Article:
Without the 'story' they can't be placed in time - in the past - and so, whenever a trigger activates the trauma memory, the person's body reacts as if the trauma is occurring again, then and there. Their freeze/fight or flight system becomes active and the person re-experiences the trauma in a very physical and emotional way.

What symptoms does someone with PTSD experience?

People with PTSD typically relive the trauma through nightmares and sensory flashbacks - often like visual post-cards. Their bodies respond emotionally and physically when they are reminded of the traumatic events.

They generally have symptoms similar to severe anxiety. They can't concentrate and are hyper-vigilant and easily startled.

It's common for them to try to avoid reminders of the traumatic events, including avoidance of conversations about it.

Social isolation and disconnection is also another significant part of the disorder including lack of interest and enjoyment from activities they previously enjoyed.

One of the most difficult factors is that these triggers, particularly the subsconscious ones, are unpredictable which means it's impossible to be able to prepare for them one hundred percent of the time. It's not a giant leap then to imagine the impact all of the above has on the person's ability to work or study, socialise or function well with typical day-to-day activities.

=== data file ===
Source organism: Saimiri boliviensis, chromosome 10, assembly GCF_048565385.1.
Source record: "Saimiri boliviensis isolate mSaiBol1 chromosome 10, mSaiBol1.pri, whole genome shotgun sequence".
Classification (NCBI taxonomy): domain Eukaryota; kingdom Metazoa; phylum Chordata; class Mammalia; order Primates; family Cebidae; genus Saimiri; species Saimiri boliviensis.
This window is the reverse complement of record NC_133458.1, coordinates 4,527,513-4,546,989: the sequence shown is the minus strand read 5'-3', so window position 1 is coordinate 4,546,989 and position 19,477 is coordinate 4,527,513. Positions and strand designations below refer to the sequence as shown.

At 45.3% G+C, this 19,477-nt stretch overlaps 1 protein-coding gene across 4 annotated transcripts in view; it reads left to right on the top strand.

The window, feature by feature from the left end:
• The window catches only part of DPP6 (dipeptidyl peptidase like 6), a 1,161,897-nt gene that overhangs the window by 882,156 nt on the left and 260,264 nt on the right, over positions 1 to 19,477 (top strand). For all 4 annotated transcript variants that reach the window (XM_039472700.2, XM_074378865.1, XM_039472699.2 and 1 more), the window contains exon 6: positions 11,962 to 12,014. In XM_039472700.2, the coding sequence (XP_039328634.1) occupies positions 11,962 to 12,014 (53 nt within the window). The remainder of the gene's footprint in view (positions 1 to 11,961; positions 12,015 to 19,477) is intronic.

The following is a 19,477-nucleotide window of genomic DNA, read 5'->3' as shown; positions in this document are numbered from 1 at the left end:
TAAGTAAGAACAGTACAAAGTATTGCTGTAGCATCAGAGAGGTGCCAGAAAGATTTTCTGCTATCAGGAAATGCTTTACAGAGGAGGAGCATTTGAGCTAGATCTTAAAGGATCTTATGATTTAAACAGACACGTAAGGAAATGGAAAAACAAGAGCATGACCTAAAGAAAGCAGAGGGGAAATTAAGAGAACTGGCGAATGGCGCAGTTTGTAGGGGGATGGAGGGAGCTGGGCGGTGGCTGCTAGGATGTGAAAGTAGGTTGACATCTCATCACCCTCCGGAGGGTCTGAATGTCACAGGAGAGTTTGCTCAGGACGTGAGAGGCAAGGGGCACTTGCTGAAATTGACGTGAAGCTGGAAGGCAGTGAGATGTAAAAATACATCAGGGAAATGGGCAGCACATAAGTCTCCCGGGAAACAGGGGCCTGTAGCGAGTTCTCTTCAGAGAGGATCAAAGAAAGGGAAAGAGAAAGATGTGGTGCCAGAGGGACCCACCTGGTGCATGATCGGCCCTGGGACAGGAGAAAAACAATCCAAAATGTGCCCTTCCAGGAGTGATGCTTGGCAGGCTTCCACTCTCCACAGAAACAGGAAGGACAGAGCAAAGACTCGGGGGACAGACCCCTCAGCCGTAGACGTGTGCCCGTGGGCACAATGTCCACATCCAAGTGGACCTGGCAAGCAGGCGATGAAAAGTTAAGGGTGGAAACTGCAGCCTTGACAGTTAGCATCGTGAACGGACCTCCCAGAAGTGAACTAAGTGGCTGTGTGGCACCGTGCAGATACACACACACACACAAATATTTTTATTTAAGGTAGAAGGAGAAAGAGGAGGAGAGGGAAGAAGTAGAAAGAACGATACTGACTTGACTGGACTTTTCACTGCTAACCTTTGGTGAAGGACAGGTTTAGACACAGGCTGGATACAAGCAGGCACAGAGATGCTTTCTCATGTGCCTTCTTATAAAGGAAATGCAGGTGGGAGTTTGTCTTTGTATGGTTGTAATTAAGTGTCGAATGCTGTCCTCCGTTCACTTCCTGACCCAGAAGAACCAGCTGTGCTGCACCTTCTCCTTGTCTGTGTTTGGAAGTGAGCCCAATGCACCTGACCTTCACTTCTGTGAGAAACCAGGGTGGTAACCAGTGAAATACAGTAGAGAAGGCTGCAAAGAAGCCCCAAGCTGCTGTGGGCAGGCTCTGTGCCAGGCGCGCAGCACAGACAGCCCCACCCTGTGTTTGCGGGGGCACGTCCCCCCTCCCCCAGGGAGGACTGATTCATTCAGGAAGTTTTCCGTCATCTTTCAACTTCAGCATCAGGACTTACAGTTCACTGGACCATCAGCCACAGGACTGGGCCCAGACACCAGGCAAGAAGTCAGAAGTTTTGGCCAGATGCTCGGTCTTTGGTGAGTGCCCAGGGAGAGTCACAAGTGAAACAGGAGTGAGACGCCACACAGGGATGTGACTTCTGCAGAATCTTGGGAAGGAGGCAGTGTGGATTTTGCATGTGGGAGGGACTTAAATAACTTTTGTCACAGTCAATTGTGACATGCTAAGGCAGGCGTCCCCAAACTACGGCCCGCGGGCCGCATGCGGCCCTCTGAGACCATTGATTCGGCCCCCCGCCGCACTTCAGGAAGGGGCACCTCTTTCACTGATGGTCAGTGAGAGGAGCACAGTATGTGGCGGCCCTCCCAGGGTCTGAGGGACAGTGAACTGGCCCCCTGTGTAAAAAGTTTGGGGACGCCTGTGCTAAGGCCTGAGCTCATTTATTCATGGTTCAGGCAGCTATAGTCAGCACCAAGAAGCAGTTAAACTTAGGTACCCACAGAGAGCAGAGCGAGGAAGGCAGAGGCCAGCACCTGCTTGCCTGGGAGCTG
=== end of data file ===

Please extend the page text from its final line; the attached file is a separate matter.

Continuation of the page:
Going back to the news story today...

My heart went out to Andrew Collins and all of the other survivors both in Rome and here, in our towns.

For decades they have had to endure the physical and emotional consequences of the infinite triggers for the horrendous abuse they suffered. Maybe the triggers activated their trauma memories when they walked past a church, or a school, or watched a certain television show, a heard the word 'Father'. Maybe it was less obvious than that.

What I know for sure is that in recent months and years, every newspaper article on the Royal Commission's investigations, every news story on the television, every time they had to stand up in court and give their evidence and hear the evidence of others, a large proportion of the survivors would have been reliving their nightmares.

And so like Andrew Collins said, here they are in Rome and they'll be spending time in Vatican City - raised as Catholics - indoctrinated to worship the symbols of the Catholic Church. They've just arrived in their Mecca.

But will they join the queues to walk through the 6km of Vatican Museum to see the Sistine Chapel with the same anticipation as the others who travel the world to see it? Will they excitedly hope for a mass with the Pope in St Peter's Square? Maybe. But then like Mr Collins said, "... and we'll be triggered."

Four men robbed Mr Collins of the opportunity to travel to one of the most fascinating and historical significant cities on the planet with openness and innocence like so many of us can. But they also robbed him of so much more, of that I am sure.

There are many effective treatments available for PTSD and we will discuss some of these in future articles.

Let's hope that once the investigation is complete, that justice will be served and these survivors can find some semblance of the peace they deserve.

You can read more about PTSD on the Beyond Blue website www.beyondblue.org.au